*Note: The Clegg Impact Tester and F355 device are different instruments and their Gmax values are not interchangeable.

The use of these instruments continues to grow as both volunteer and trained sports field managers alike continue to demonstrate to the public their commitment to providing safe athletic fields. Having these types of data in your records is a great way to verify the safety of your fields when it comes to surface hardness.

 

Have a Risk Management Plan in Place

Having a risk management plan is important if a potential crisis arises. A sample plan can include the following:

  • Develop a safety committee.
  • Establish standard operating procedures for field safety assessment.
  • Inspect the premise regularly and keep maintenance records customary for the site or sport.
  • Repair defects immediately or prevent exposure to users, participants or spectators until the area is made safe.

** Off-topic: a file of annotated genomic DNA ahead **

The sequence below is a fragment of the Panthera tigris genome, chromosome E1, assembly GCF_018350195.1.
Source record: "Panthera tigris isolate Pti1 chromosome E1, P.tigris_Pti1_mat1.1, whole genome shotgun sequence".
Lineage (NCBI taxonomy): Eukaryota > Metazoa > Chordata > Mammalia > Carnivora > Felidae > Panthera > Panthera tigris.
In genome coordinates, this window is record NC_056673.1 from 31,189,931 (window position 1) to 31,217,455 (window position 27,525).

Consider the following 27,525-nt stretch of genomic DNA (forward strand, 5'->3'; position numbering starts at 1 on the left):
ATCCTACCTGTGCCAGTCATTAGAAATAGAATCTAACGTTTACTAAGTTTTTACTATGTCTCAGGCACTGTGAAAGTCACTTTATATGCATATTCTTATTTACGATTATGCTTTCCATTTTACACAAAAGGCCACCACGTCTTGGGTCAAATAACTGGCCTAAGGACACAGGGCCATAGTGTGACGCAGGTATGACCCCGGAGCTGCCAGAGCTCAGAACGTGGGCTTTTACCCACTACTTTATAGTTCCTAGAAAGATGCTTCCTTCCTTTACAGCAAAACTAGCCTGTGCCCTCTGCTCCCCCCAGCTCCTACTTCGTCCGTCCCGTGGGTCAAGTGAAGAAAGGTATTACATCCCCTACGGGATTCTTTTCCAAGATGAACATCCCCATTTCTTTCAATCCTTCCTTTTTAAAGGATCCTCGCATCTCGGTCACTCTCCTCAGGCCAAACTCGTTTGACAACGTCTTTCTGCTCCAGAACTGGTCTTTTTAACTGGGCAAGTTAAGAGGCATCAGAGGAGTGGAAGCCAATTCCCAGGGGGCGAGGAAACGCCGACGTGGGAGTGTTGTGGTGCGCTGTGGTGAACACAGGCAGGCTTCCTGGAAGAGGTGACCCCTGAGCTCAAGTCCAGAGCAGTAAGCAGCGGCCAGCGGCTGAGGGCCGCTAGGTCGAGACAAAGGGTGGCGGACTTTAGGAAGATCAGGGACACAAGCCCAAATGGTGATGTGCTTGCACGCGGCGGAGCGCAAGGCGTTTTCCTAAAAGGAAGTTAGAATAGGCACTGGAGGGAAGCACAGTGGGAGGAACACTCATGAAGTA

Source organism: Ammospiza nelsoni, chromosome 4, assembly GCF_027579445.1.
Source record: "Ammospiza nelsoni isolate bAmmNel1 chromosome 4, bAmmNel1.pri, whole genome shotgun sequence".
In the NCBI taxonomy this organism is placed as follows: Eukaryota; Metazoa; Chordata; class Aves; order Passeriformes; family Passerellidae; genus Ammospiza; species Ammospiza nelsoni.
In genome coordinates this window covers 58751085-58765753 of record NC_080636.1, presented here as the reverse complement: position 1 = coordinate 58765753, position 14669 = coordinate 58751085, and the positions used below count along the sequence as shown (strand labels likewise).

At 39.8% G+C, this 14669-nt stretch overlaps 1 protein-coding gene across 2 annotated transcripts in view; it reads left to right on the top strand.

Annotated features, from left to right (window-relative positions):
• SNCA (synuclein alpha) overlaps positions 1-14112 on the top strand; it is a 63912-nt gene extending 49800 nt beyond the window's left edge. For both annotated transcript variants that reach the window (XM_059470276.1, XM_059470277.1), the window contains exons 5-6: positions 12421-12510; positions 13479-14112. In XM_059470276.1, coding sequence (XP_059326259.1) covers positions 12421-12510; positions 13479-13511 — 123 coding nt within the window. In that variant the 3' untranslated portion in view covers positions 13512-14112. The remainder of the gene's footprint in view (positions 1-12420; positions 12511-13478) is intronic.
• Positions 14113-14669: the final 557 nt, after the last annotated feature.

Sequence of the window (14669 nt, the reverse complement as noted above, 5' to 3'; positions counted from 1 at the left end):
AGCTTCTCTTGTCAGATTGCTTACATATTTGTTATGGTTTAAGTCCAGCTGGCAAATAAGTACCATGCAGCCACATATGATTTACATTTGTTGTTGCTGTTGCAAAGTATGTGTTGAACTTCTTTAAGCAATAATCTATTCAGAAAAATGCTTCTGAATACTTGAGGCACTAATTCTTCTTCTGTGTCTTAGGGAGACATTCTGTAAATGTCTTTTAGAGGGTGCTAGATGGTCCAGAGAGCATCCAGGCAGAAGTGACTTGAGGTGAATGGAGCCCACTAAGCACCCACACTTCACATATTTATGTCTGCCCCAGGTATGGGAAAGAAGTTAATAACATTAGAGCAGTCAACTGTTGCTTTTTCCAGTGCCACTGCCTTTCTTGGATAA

• Keep users, participants or spectators safe during the use of the premises by having a plan for reasonable supervision and security.
  • Use reasonable employee recruiting, selection, hiring and training practices.
  • Have a written emergency and medical plan. Determine the location of medical facilities both on and offsite. Make sure instructional and directional signage is prominent in case of an emergency.
  • Practice the plan.

All athletes deserve a safe place for recreational activities. Failure to meet the proper standard of care for a given situation is negligence, and any resulting damages may be claimed in a lawsuit by the injured party. Limit your risk by taking the proper precautions to ensure both your field and facility are safe. Be attentive to daily field conditions, keep detailed records for maintenance and repairs, and have a risk management plan in place to protect yourself and the facility in the event of a catastrophe.

 

Produced by 2016 STMA Information Outreach Committee